Game Theory 11 – chap22. Job-market signaling

5. Dynamic Bayesian Games
5.3 Dynamic Bayesian Games: Signaling
Application I : Job-Market Signaling (Chapter 29, Spence (1973))

Job-Market Signaling, Michael Spence (1973)

In most job markets, a job hunter’s productive capability on the job is not perfectly observable when an employer makes a hiring decision

Instead, the employer is able to observe a plethora of personal data and certain attributes such as:
education, previous work experiences, race, age, sex, etc

Michael Spence – Nobel laureate in 2001

MICHAEL SPENCE (1973) classifies the set of attributes into indices and signals according to its alterability

In his pioneering work, a job hunter is represented by a pair of his productivity and one signal,

(\(\theta\),e),

where \(\theta\) his unobservable innate talent and e is the level of education

The textbook presents a simple version of his job-market signaling model:

  • The worker’s type 0 is either high or low
  • The common prior is Pr(\(\theta\) = H) =1/3
  • After observing \(\theta\), the worker decides whether to obtain an education or not
  • Education is costly, 4 to the high type and 7 to the low type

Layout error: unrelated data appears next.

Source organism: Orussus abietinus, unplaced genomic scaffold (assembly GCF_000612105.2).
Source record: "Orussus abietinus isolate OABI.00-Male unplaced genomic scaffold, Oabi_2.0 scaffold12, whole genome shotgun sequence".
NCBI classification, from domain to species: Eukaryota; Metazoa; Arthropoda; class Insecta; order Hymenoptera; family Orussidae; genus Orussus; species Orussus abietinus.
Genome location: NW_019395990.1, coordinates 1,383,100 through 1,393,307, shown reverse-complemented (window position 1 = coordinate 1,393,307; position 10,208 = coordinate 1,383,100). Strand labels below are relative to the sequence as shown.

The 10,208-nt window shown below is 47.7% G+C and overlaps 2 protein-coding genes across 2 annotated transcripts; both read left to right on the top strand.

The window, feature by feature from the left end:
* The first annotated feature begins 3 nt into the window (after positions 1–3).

• After observing the worker’s choice, the firm decides whether to appoint him as a manager or a clerk
  • The firm earns a profit of 10 (0) by putting the high (low) type in the management position
  • When appointed as a clerk, both types yield a profit of 4 to the firm
  • The manager receives a wage of 10, whereas the clerk receives 4

The dynamic game can be put in the extensive form:

separate equilibrium: High Type E, Low Type N’
(Since there is no intensive debated, because of M for q and C’ for p)

pooling equilibrium: High Type N, Low Type N’
expected payoff: 10/3 < 4 so C’ is Best Response

<(NN’, C’C), p = 1/3, q <= 2/5>

This signaling game has a unique PBE in separating strategies satisfying the Cho-Kreps criterion:
⟨(\(E^H N^L, C^N M^E\)), p = 0, q = 1⟩

This highlights the signaling role of education in job markets

  • Although it does not improve productivity, education could still have economic value to the worker
  • High-type workers are willing to obtain more education in order to signal their productivity, and this costly signaling is compensated with high pay in the market

the sheepskin (diploma) effect”

Spence’s work sparked subsequent empirical research investigating whether this effect indeed exists in the real world

We study how to compute a PBE by going through the next classic example

EXAMPLE 5.7 (THE BEER-QUICHE GAME, CHO AND KREPS (1987)).

  • Player 1 can be weak (w) or strong (s), and let Pr(\(t_1\) = w) = 0.1. The strong type likes beer for breakfast, while the weak likes quiche.
  • Player 1 is ordering his breakfast, and player 2 is watching and contemplating whether to pick a fight with player 1. Player 2 wants to fight with the weak type but walk away from the strong type.
  • Player 1 likes to avoid a fight: he gets a payoff of one from the preferred breakfast, and a payoff of two from avoiding the fight.

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